Effective Strategies for Managing Litigation and Working with Attorneys General Offices
Annucci, Anthony J., Corrections Today
One of the pressing problems confronting adult and juvenile correctional departments is the effective management of a burgeoning litigation caseload that encompasses everything from systemwide class action conditions of confinement lawsuits to simple tort actions involving the negligent loss or destruction of property. A panoply of reasons have been offered to explain why this problem has such magnitude.
Almost every aspect of an inmate's daily life is subject to control by prison authorities. Inmates are wholly dependent upon correctional authorities for all of life's basic necessities, such as food, clothing, shelter, protection and medical care. Hence, correctional institutions, by their nature, will generate tension between the "keepers" and their "charges." Many inmates resort to litigation to remedy perceived wrongs or to exercise power or harass those who otherwise exercise dominion and control over them. A single inmate is capable of filing a multitude of different actions.
Often, correctional authorities will ask, "How can I avoid being sued?" There is a simple and straightforward way to avoid being sued - Don't get out of bed in the morning. However, if you need to show up at work in order to get paid, you can expect to encounter process servers along the way with some degree of regularity.
When you work in the corrections field, three things are certain: death, taxes and litigation. However, while the size and scope of the litigation problem can never be eliminated entirely, or even seriously curtailed, there are strategies, techniques and protocols that correctional managers, their legal staff and lawyers who provide in-court representation can put into place to manage the overall problem, as opposed to being completely overwhelmed by it.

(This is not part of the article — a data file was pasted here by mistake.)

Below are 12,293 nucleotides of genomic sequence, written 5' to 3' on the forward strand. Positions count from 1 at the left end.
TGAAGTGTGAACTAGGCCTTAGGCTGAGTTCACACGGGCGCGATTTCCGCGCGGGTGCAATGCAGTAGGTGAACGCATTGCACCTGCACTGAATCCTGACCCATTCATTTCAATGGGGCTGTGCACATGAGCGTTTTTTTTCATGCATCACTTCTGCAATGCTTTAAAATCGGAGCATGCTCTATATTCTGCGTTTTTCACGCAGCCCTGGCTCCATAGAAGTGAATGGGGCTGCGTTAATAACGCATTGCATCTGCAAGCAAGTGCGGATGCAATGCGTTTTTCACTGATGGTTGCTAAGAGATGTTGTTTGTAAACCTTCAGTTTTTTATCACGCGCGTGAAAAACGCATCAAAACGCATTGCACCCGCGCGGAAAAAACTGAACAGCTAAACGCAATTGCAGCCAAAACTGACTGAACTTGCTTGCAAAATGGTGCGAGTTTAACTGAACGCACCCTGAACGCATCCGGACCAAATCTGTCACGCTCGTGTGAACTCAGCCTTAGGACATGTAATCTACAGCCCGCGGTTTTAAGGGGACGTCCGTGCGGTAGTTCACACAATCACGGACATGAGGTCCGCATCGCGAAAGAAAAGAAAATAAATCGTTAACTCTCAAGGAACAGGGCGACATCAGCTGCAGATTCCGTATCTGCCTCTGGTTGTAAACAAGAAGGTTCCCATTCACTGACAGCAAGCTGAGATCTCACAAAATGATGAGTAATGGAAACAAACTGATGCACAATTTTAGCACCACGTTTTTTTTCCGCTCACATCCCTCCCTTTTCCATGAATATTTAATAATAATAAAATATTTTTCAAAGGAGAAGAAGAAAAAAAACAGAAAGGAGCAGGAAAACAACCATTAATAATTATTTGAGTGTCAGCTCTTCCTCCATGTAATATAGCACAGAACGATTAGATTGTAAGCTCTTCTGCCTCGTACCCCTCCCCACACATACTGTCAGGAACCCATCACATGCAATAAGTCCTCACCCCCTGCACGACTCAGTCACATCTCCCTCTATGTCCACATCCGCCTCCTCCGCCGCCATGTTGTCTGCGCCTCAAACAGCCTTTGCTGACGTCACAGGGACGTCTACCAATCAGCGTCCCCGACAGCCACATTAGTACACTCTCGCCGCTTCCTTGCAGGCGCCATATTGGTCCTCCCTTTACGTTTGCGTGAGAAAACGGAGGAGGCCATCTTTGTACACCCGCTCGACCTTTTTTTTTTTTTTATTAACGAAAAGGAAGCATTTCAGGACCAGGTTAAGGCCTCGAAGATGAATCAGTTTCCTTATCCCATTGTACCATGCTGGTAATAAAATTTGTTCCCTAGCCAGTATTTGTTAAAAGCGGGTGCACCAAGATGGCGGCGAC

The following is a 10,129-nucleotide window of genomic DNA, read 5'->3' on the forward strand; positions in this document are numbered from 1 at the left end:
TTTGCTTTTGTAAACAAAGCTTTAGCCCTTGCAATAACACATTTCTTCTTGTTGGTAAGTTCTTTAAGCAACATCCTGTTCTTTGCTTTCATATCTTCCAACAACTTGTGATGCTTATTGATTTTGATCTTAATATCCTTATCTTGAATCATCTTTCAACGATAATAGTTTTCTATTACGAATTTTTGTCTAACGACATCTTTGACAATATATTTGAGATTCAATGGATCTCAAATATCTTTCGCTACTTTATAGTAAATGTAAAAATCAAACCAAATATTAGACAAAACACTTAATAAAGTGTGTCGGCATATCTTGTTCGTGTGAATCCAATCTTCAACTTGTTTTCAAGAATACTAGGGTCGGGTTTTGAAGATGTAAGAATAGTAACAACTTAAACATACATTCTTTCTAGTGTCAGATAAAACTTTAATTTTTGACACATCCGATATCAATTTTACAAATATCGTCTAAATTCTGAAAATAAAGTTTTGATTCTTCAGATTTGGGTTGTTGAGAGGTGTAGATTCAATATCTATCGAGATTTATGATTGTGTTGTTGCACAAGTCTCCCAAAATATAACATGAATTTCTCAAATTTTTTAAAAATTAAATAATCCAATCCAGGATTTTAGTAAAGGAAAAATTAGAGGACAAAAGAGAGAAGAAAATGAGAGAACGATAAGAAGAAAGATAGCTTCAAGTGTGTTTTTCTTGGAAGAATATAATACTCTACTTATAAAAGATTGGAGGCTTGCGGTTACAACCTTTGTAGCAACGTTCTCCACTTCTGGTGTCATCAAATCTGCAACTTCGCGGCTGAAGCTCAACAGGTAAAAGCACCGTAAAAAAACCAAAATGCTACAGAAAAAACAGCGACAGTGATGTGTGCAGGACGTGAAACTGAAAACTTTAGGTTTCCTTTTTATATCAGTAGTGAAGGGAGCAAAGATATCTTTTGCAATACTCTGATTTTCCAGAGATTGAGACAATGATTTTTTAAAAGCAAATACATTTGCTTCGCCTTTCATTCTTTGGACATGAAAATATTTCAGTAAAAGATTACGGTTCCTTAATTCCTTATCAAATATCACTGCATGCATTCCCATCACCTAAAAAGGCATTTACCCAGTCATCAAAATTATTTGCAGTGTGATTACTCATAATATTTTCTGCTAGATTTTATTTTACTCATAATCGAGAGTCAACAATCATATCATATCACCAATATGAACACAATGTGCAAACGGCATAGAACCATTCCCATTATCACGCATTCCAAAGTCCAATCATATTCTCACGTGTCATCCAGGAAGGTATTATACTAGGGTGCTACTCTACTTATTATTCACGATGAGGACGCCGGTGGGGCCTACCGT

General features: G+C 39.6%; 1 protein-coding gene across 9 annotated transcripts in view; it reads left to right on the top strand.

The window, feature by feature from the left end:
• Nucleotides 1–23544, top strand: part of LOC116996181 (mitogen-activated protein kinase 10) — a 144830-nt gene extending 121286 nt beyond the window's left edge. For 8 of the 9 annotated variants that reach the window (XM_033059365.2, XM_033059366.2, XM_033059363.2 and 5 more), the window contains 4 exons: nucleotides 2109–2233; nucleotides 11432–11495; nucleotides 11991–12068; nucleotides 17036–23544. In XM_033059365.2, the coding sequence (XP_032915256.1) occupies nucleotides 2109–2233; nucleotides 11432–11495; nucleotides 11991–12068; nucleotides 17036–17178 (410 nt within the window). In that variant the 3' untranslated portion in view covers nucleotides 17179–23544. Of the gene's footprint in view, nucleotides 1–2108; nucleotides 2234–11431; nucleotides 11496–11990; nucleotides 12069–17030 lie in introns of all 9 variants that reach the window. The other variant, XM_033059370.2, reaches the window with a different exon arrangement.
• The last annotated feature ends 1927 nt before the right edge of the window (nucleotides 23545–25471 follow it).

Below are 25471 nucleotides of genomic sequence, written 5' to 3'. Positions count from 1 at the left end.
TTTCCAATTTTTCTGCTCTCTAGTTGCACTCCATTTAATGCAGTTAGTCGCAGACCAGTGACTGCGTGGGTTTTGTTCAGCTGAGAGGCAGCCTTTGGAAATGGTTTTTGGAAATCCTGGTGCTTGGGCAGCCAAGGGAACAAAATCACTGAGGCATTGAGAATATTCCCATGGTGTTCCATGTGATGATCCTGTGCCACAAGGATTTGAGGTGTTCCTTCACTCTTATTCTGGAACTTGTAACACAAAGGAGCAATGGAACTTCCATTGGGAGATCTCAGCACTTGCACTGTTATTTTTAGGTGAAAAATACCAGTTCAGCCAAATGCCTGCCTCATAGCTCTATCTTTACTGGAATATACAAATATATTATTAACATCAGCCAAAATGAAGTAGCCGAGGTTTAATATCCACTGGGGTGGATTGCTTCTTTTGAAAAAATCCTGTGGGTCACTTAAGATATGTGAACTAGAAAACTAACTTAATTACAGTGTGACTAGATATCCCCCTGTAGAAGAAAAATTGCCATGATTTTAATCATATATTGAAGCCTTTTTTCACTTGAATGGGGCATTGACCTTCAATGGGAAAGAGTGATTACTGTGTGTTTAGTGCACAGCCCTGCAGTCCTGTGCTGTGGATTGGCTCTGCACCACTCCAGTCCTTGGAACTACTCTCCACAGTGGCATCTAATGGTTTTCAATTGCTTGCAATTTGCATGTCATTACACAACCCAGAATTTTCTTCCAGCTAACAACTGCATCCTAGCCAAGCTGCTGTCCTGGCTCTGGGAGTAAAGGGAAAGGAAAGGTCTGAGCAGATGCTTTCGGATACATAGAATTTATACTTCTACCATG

Building a Partnership
For those jurisdictions that rely upon federal or state attorneys general offices for legal defense and in-court representation, it is crucial that a relationship be developed and nurtured. The relationship between the corrections department and the attorney general's office must be something akin to the relationship that underpins a successful marriage. In this day and age, as most clergy will tell you, to have a good marriage, both partners must be totally committed. A successful marriage requires work, commitment, effective communication, honesty, integrity and understanding. A good marriage also recognizes that mistakes will be made, that problems will arise, and that each spouse has faults and weaknesses that need to be worked on in a positive manner, as opposed to being the source of constant bickering and accusations.
For the relationship between the attorney general's office and the corrections department to be successful, there also must be a total and mutual commitment; a halfhearted commitment will doom the relationship to failure. In view of the fact that, in some jurisdictions, inmate litigation may comprise as much as 40 percent of the entire caseload shouldered by an attorney general's office, both sides need to realize that they will either swim together or sink together. When a mistake is made, whether it is failure to meet a court-imposed deadline for filing response papers or failure to properly respond to a discovery request, the problem needs to be identified and corrected with a view toward preventing a recurrence. If both sides instead choose to engage in a blame-fixing contest, the inevitable result will be a downward spiral.
This kind of commitment must be made at the highest levels and it must be communicated and implemented throughout both agencies. If, for example, in an attorney general's office, there is a culture or mind-set among certain attorneys that says, "Inmate litigation is not important," or there is an attitude of resentment for having to defend inmate cases, the commitment at the top has either not been communicated or has been deliberately disregarded within the rank and file. …